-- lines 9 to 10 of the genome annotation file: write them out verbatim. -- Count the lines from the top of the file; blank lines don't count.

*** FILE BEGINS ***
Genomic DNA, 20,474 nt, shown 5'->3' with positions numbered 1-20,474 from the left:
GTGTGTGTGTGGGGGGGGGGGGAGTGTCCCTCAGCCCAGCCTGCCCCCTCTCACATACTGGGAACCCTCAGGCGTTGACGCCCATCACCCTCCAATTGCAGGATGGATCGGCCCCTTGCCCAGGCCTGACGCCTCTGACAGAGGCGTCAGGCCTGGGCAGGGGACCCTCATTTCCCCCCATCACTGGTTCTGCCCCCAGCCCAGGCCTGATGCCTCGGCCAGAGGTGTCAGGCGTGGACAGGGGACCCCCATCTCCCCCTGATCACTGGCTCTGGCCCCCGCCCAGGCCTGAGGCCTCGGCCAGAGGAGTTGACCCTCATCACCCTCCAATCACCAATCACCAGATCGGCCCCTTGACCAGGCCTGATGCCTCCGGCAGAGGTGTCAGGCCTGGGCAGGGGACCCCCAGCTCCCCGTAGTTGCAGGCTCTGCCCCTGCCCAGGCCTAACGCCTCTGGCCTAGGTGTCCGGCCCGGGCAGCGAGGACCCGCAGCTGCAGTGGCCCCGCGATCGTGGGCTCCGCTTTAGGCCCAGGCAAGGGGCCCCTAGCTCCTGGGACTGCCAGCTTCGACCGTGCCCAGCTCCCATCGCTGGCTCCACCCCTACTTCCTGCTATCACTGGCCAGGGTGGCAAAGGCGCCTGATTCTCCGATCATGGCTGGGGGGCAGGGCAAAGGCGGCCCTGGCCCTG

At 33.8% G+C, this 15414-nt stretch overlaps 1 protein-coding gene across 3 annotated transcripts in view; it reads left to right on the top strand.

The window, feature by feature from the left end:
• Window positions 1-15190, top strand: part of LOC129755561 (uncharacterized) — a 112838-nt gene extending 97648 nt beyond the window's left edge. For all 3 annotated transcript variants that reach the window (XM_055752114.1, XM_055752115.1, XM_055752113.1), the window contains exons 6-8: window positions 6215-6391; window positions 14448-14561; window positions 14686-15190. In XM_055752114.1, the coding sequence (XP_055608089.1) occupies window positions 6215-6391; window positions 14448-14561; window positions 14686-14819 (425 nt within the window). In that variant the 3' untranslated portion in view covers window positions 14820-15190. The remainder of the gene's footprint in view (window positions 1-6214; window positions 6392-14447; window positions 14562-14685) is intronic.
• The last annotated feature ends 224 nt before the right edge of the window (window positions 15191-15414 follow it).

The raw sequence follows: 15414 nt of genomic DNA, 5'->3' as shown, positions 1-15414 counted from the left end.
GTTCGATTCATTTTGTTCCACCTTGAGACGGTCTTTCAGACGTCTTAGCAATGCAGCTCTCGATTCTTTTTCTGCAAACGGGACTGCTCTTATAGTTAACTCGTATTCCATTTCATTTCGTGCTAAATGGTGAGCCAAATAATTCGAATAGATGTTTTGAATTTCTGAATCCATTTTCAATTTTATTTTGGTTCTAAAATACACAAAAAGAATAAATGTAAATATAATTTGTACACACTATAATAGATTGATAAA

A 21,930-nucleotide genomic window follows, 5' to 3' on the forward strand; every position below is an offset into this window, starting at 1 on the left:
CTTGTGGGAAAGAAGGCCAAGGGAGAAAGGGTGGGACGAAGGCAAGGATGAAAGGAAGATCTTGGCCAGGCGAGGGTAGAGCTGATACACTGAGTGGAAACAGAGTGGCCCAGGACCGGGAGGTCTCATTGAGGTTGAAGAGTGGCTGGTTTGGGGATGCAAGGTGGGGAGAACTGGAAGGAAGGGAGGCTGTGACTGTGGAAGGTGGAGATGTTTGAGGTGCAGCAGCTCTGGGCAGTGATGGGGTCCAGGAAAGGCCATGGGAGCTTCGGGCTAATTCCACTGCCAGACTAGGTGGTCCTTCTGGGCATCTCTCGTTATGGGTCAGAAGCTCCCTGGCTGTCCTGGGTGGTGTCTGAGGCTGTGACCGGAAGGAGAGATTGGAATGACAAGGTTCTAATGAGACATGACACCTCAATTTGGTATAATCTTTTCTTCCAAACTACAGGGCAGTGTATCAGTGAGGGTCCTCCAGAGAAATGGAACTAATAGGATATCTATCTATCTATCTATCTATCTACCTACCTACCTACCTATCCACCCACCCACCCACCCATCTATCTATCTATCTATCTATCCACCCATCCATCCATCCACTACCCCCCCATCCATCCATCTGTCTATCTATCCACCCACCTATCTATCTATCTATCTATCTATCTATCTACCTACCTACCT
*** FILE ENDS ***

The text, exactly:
A 21,930-nucleotide genomic window follows, 5' to 3' on the forward strand; every position below is an offset into this window, starting at 1 on the left:
CTTGTGGGAAAGAAGGCCAAGGGAGAAAGGGTGGGACGAAGGCAAGGATGAAAGGAAGATCTTGGCCAGGCGAGGGTAGAGCTGATACACTGAGTGGAAACAGAGTGGCCCAGGACCGGGAGGTCTCATTGAGGTTGAAGAGTGGCTGGTTTGGGGATGCAAGGTGGGGAGAACTGGAAGGAAGGGAGGCTGTGACTGTGGAAGGTGGAGATGTTTGAGGTGCAGCAGCTCTGGGCAGTGATGGGGTCCAGGAAAGGCCATGGGAGCTTCGGGCTAATTCCACTGCCAGACTAGGTGGTCCTTCTGGGCATCTCTCGTTATGGGTCAGAAGCTCCCTGGCTGTCCTGGGTGGTGTCTGAGGCTGTGACCGGAAGGAGAGATTGGAATGACAAGGTTCTAATGAGACATGACACCTCAATTTGGTATAATCTTTTCTTCCAAACTACAGGGCAGTGTATCAGTGAGGGTCCTCCAGAGAAATGGAACTAATAGGATATCTATCTATCTATCTATCTATCTACCTACCTACCTACCTATCCACCCACCCACCCACCCATCTATCTATCTATCTATCTATCCACCCATCCATCCATCCACTACCCCCCCATCCATCCATCTGTCTATCTATCCACCCACCTATCTATCTATCTATCTATCTATCTATCTACCTACCTACCT